soccernet blog
Blackburn Rovers
May 23, 2010
Posted by Marcus Tattersall on 05/23/2010

It is impossible to be impartial when watching a match not involving your own side. Pundits and commentators often allude to a fixture being a good game for the 'neutral'. What rubbish! Human nature will dictate you favour one side or the other, irrespective of past grievances. On Saturday, Blackpool were my adopted club.

In Ian Holloway, they have a figurehead who is the most passionate football person I have witnessed in a long time. There is no Mourinho hyped pretence. The man speaks from the heart. His soundbites will be craved by the media next season and they will have fun along the way but deep down he knows how to make a team tick. He is able to relate to true supporters of all clubs and this is an attribute that is very rare in modern football.

Blackpool are fellow Lancastrians and there is no ill-feeling between the two clubs.One of my first memories of seeing Rovers was on Granada's 'Kick-Off Match'. The year was 1978 and Rovers played Blackpool in the 2nd Division and got hammered 5-2. A guy called Bob Hatton got a hat-rick for the seasiders. Being a youngster, I remenber getting slightly confused thinking Blackpool were indeed Holland who were enjoying halcyon days of their own in the late 70's.

There is no doubt fans up and down the country will be looking forward to a weekend away by the seaside. Texts were flying around between my friends soon after the result was confirmed yesterday planning our away trip. It will be just our luck that the fixture computer is kind enough to give us a trip to the Fylde Coast on a Wednesday night in February!

I have been to the old Bloomfield Road a few times watching Rovers in Lancashire Cup games. The old stadium was interesting to say the least. Let's just say it had 'character'. The redevelopement has meant the capacity will be just under 13,000. Tickets will be hard to come by but for the sheer novelty value, it will be my most sought after away outing next season.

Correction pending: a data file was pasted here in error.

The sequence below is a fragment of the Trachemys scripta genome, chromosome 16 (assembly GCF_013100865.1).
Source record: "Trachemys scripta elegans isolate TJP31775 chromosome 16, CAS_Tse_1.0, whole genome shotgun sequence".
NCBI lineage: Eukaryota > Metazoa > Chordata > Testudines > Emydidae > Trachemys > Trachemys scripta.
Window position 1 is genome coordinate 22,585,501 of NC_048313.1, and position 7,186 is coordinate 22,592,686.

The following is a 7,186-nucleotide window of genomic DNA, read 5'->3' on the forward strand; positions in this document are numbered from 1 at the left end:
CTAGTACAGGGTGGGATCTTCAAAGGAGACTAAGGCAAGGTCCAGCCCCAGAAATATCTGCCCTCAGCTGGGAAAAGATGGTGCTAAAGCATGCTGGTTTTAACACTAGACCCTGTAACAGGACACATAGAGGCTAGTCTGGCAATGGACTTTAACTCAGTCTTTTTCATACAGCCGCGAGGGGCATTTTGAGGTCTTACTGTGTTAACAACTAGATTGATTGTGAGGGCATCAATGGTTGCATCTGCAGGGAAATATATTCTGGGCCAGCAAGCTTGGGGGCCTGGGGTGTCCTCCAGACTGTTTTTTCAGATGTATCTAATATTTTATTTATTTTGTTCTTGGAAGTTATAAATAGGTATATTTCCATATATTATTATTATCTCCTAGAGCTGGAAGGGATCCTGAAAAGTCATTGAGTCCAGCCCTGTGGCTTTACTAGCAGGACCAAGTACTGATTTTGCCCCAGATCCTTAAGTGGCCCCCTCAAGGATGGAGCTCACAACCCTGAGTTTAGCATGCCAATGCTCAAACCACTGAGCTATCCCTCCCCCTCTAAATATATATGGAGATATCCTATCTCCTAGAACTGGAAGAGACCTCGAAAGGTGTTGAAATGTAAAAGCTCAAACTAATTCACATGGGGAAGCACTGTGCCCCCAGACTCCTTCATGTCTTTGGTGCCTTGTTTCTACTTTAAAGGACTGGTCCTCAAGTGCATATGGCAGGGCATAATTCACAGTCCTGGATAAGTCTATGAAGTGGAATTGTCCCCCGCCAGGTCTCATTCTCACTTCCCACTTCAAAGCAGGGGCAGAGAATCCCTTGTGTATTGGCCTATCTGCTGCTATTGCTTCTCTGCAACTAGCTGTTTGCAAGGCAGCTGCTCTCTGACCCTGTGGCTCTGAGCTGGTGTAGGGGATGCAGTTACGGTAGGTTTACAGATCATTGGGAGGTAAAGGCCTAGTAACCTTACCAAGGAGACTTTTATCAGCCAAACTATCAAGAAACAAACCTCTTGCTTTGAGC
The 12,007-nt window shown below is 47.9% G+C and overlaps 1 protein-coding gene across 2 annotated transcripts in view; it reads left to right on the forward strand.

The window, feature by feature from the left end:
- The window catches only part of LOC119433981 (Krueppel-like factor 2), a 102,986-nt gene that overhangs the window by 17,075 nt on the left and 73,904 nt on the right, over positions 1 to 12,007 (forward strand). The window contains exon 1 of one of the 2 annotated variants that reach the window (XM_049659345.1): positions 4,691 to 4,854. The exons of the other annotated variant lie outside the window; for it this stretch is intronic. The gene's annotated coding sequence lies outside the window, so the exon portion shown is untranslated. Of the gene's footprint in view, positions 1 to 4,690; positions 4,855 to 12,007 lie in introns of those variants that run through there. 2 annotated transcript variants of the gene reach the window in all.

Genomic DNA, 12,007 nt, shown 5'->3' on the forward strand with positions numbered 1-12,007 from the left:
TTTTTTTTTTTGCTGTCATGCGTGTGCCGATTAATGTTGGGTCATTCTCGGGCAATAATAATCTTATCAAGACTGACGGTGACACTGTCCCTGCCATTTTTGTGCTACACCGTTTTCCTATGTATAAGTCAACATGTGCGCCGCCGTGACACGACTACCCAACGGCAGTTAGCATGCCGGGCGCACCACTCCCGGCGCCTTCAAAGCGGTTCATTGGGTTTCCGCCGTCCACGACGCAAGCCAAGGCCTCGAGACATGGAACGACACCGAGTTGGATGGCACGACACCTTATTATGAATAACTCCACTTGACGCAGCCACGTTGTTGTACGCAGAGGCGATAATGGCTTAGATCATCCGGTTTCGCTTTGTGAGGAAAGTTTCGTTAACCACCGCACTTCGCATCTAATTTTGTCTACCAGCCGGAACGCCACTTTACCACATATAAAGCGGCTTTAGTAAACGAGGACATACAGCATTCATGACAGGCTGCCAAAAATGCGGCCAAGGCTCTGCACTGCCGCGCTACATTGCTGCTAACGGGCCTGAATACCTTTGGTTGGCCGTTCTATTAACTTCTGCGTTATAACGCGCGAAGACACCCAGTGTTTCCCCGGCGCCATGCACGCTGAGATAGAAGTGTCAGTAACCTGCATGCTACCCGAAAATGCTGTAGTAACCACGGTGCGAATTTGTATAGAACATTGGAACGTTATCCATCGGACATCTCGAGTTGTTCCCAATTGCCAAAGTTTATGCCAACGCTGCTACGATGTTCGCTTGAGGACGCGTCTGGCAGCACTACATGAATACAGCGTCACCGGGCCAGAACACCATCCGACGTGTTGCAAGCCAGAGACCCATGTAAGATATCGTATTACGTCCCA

The success of Blackpool should inspire all clubs that they can succeed in the wake of adversity. Hopefully some of the bigger boys will feel slightly unwell after their Bloomfield Road rollercoaster ride. Immediately after the final whistle yesterday, commentators and pundits said that the Premier League will offer too many hurdles to allow Blackpool to cope. That maybe the case, but you wouldn't go up to the bride at a wedding, congratulate her, then ask her when the divorce will be. Let them have some fun.

Well done Blackpool. You will add much needed colour and be a breath of fresh sea air in the league.


May 13, 2010
Posted by Marcus Tattersall on 05/13/2010

This week has seen a sea-change in this country which may have altered British politics forever. Only time will tell if the 'Ant and Dec' coalition of Cameron and Clegg works out, but a football version has taken place between some unlikely bedfellows this season at Ewood.